We should have discussed it at the beginning, when he first considered enlisting, but we didn’t. It’s caused issues for us ever since. It’s a hard conversation, filled with unknowns, but it’s one you must have with your service member as soon as possible. We never talked about it. Not when he first enlisted, not when we got married. Not after our first duty station. Not until our second, as we were leaving for our third did the full consequences of this topic rear its ugly head. It cause immeasurable hurt and despair, and caused more fights than I can count. The fact of the matter is, your service member’s career impacts you – Milspouse – your career as well, and you need to discuss this issue together.
What is your career plan?
It’s a simple question, with an answer that might be more difficult than anticipated. Knowing their career plans is essential. It’s something that will impact both of you greatly. Perhaps more than your realize at this moment. Are you willing to change your career goals for theirs? Can you have both? Only you can figure out the answers to these questions and more that will come up.
Are they a “lifer”? Will they go the full 20…or more? Or will they do 4 and be done? The answer can give you a very different outlook.
In a world of uncertainty and troop draw downs, nothing is certain. Yet, you must talk about this topic as soon as possible. Preferably before they join the military. It’s a choice that will impact both of you. It will impact your career just as much as theirs, and not for the better. The under and unemployment rate for milspouses is very high, the difficulty of finding work for even those with portable careers is high. You deserve to know this going in, and be able to make an informed decision or at the very least share your concerns with your partner and be heard.
It’s not just about the present.
It’s also about the future. Your spouse won’t be in the military forever. What will happen when they get out? What if your career is put on hold all those 20+ years, how will you enter the work force then? How will you make ends meet for your family then? These are things that must be considered now, while you still have time to find solutions that work for your family. The unexpected happens, these future plans may be needed sooner than you think. What happens if your spouse gets out unexpectedly due to troop draw downs or other reasons? Will you have the means to support yourselves? All of these questions matter, they may never happen but you should be aware of what could happen and take this into account. The best backup plan may be one you never need, but if you do find yourself in need of it, you will be thankful you have one.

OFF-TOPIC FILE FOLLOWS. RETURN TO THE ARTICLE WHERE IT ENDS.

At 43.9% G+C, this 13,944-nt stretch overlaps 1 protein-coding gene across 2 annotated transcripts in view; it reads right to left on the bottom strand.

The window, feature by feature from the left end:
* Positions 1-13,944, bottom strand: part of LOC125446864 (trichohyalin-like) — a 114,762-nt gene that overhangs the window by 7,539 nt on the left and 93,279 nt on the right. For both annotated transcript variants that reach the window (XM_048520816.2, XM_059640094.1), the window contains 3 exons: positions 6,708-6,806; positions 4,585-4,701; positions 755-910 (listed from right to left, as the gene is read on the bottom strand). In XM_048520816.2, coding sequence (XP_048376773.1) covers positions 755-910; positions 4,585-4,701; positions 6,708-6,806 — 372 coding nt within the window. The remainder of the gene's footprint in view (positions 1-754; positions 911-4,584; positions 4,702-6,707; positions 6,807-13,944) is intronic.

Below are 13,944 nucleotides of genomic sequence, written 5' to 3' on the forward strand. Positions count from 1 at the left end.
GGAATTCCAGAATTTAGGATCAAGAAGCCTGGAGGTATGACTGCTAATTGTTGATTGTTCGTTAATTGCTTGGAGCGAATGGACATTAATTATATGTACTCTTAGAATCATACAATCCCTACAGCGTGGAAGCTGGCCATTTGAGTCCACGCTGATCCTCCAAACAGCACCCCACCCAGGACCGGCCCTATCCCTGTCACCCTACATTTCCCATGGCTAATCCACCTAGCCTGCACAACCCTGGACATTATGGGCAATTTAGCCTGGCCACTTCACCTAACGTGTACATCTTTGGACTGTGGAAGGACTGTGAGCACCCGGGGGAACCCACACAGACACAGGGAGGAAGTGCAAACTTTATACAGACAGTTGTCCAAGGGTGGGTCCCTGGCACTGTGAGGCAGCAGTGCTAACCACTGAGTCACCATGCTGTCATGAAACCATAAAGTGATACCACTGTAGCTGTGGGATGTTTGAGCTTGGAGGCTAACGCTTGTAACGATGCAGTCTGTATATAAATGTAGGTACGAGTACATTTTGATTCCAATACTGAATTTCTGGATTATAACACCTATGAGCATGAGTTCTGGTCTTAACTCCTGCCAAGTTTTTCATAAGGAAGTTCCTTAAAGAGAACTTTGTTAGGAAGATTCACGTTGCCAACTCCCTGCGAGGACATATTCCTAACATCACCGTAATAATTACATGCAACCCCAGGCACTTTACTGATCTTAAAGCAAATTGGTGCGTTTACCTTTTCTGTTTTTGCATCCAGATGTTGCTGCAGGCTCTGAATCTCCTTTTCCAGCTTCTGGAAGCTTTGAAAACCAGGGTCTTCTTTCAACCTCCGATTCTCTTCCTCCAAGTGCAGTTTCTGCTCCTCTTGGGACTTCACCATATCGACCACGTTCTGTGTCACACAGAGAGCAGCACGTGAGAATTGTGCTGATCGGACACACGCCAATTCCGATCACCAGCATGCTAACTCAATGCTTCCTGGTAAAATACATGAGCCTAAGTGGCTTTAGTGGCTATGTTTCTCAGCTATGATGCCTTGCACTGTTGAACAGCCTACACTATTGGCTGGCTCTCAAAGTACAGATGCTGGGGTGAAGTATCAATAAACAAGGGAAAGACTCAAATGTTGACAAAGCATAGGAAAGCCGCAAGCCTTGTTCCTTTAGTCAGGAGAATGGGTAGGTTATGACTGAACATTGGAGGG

It avoids resentment.
This is something I’ve struggled with. OH HOW I’VE STRUGGLED! I still DO struggle with it. Normal, rational, me understands it’s no one’s fault. It’s how things are. Angry and hurt me is resentful. Resentful that I lost a job due to a PCS. Resentful that I can’t find work overseas. Resentful that all jobs geared to military spouses are entry-level. That jobs on base pay less than I made 10 years ago working retail. That I’d make 25% more working a minimum wage job in my home state than I would on base here. Resentful me is angry, hurt and lashes out. Mainly at my husband. That’s not right, and it’s not fair. I know I shouldn’t, I know he in his heart of hearts, never, EVER, meant for any of that to happen, and has no control over it even either way. I still struggle with it.
Don’t let resentment build in you. It’s dark, it hurts and it hurts your relationship with your spouse, and it hurts you. I fight with this whenever the topic of my career comes up. We never had the career talk. We should have. I always thought it would be for a few years, then we’d be back to a “normal” life. Then it was 4 more years, then 4 more, then we were nearly at 10 and there was talk of 20. My heart broke. I never wanted this. Ever. I never thought it would be like this.
Don’t be like us.
Speak to each other, let each other be heard. Share your career goals, and let them share theirs. Discus what their career means for yours. Don’t let resentment ever get the chance to rear its ugly head. Don’t be like me. Don’t be like us. Talk about your career goals with your spouse and vice versa. Both of your career goals matter, and both can work together to create a happy, fulfilling and sustainable path for your family in the future. It may be hard, but you can make it work.
Have you had the career talk with your spouse? Have you found a compromise that supports both of your careers? Or have you made your career blossom in spite of difficulties associated with military life? Share your story in the comments!